An Open Letter to the UC Berkeley Administration Regarding Academic Freedom
September 14th, 2016
To: Chancellor Nicholas Dirks, Executive Dean of Letters and Sciences Carla Hesse, et al.,
We, the undersigned, are the students of Ethnic Studies 198: Palestine: A Settler Colonial Analysis, the student-designed Decal course that was suspended yesterday, Tuesday, September 13th.
We are a diverse group of students that includes Christians, Muslims, and Jews; we are white, Black, Latin@, Asian, North American indigenous, Middle Eastern, and more; we study Peace and Conflict Studies, Ethnic Studies and Middle Eastern Studies, Media Studies, Economics and Engineering. In short, we are a sample of some of the wide and varied backgrounds, beliefs, and interests that compose the campus community. One characteristic we all possess in common, however, is a genuine interest in the academic discussion surrounding Israel and Palestine.
For some of us, this course was an opportunity to learn more about an issue we previously knew little about; for others, it was a chance to engage in discussion and debate with individuals whose views on the issue differ from our own. For still others of us, this class also fulfilled unit requirements for financial aid and other considerations. Regardless, these opportunities have been, suddenly and without warning, torn from us by your decision to suspend the class.
We hold any claims made by campus administration or by outside organizations against the course to be blatantly false, especially any claims or concerns that the course would only tolerate a single or particular view. We the students collaboratively designed and established community agreements to ensure that we would engage with course content and each other in a mature and respectful manner. Any and all participants were welcome to attend the course, irrespective of background or preconceived perspectives on the subject matter. Therefore, criticisms of the course from outside its attendants are wholly unfounded, and do not reflect the views and opinions of those of us who were excited to engage with this material, and one another, in open academic inquiry.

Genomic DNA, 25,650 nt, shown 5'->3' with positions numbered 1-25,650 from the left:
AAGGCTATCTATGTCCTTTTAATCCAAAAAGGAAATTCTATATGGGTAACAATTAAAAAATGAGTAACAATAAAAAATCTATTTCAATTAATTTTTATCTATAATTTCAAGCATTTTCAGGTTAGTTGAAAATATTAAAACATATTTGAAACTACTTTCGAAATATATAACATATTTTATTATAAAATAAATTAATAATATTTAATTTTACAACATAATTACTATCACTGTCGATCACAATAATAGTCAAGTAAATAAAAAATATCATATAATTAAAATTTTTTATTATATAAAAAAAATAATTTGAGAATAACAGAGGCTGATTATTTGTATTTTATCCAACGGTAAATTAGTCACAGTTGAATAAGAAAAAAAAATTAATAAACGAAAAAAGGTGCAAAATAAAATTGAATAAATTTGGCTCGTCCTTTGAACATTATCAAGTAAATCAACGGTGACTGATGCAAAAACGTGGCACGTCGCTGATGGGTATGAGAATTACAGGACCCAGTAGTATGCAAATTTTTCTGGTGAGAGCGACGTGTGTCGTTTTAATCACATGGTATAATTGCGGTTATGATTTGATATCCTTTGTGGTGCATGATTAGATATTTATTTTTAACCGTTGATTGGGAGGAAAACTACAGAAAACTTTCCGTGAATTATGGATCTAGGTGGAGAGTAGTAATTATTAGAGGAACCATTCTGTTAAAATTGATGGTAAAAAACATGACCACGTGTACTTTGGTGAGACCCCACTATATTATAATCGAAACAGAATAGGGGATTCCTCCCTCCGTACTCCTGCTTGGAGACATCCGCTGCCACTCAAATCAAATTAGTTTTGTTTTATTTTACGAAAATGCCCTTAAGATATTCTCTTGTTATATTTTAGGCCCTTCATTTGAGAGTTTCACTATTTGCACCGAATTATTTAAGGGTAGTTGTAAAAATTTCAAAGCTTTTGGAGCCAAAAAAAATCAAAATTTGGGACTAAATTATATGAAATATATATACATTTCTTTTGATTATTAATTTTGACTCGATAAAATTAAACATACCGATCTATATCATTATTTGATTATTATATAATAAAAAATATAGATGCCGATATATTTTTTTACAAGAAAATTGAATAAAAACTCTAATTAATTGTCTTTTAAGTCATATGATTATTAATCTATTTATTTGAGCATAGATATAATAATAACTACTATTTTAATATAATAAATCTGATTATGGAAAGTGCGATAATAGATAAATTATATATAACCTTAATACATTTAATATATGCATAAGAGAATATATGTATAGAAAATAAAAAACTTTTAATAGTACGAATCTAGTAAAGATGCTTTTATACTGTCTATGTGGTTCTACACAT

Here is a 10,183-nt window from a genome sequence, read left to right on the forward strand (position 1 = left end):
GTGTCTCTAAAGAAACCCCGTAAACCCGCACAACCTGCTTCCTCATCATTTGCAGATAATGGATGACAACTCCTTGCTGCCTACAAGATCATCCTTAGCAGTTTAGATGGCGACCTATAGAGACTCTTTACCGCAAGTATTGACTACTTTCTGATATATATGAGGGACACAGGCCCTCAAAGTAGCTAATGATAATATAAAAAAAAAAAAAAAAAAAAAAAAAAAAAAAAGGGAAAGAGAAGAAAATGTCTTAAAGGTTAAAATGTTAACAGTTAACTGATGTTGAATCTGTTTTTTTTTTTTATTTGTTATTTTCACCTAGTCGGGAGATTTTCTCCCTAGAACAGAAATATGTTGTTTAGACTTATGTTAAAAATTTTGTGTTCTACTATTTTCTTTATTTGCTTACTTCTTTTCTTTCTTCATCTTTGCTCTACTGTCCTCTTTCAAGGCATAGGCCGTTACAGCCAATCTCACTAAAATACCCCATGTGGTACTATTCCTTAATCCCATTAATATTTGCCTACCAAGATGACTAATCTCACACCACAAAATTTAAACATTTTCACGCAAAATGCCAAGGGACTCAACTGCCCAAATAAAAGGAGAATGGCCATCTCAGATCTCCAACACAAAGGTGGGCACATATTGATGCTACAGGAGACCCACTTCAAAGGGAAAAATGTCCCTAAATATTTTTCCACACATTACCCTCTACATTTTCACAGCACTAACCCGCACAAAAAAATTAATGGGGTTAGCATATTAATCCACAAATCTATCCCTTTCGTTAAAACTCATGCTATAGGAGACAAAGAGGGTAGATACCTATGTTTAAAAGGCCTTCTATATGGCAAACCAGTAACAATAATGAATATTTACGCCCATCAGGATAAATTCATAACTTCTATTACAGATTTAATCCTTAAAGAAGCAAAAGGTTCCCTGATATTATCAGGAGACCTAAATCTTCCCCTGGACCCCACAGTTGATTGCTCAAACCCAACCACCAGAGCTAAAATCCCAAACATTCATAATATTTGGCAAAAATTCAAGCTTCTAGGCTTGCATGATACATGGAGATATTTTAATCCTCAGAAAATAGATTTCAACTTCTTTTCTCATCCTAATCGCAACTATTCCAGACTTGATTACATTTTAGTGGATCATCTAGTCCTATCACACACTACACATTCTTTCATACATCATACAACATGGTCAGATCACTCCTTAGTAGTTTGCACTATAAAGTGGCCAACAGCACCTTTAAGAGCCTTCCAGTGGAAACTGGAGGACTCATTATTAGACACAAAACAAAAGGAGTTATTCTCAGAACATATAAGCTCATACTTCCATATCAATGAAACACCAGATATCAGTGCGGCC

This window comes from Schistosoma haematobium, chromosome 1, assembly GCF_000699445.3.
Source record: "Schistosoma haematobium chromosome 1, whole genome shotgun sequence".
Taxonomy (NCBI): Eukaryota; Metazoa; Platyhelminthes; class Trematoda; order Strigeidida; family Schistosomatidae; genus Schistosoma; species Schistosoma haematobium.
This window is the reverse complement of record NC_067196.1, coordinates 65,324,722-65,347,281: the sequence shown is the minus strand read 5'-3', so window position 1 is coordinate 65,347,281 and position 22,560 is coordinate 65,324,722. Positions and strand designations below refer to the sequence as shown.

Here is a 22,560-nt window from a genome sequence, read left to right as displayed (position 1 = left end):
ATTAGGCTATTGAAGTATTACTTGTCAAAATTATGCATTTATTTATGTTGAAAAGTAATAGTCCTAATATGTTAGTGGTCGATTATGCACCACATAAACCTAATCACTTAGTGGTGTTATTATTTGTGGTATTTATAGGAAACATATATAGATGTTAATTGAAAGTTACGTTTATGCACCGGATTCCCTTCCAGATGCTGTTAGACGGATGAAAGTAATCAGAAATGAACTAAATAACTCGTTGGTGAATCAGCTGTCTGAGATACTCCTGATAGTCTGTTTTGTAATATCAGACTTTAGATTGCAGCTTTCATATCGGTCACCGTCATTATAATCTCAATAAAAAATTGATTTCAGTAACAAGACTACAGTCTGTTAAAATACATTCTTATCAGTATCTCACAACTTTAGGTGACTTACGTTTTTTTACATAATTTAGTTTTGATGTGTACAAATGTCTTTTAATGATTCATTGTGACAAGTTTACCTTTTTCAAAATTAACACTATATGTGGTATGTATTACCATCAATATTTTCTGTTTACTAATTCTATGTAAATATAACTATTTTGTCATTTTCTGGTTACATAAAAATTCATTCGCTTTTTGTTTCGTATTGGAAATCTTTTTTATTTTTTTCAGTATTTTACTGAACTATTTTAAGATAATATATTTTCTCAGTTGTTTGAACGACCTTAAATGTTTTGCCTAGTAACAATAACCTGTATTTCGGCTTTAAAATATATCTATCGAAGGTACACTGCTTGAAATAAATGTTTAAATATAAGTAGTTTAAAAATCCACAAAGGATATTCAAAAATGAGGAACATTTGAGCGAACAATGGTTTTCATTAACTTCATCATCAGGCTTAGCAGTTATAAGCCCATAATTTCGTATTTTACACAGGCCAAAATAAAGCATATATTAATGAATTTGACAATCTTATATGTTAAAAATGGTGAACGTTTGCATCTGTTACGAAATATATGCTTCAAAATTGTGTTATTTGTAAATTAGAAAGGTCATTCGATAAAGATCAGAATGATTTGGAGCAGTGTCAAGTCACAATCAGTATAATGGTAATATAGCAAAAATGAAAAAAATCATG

The decision to suspend Ethnic Studies 198: Palestine: A Settler Colonial Analysis is a violation of our academic freedom. This is an alarming development to have transpire on the same campus that not only hosted the Free Speech Movement, but which also routinely claims and utilizes the same Movement’s legacy to market itself as a world-class institution, a bastion of tolerance and diversity, and the site of intellectual inquiry — inquiry that is sometimes discomforting, but always enriching. Your decision constitutes nothing less than an act of discrimination against students who wanted to debate and discuss this contentious issue in a spirit of genuine sincerity, mutual respect, and open-minded curiosity.
Again: the decision to suspend our course is both discriminatory and a violation of our academic freedom. We demand the reinstatement of the course.
Thank you for your time.
Every Student of Ethnic Studies 198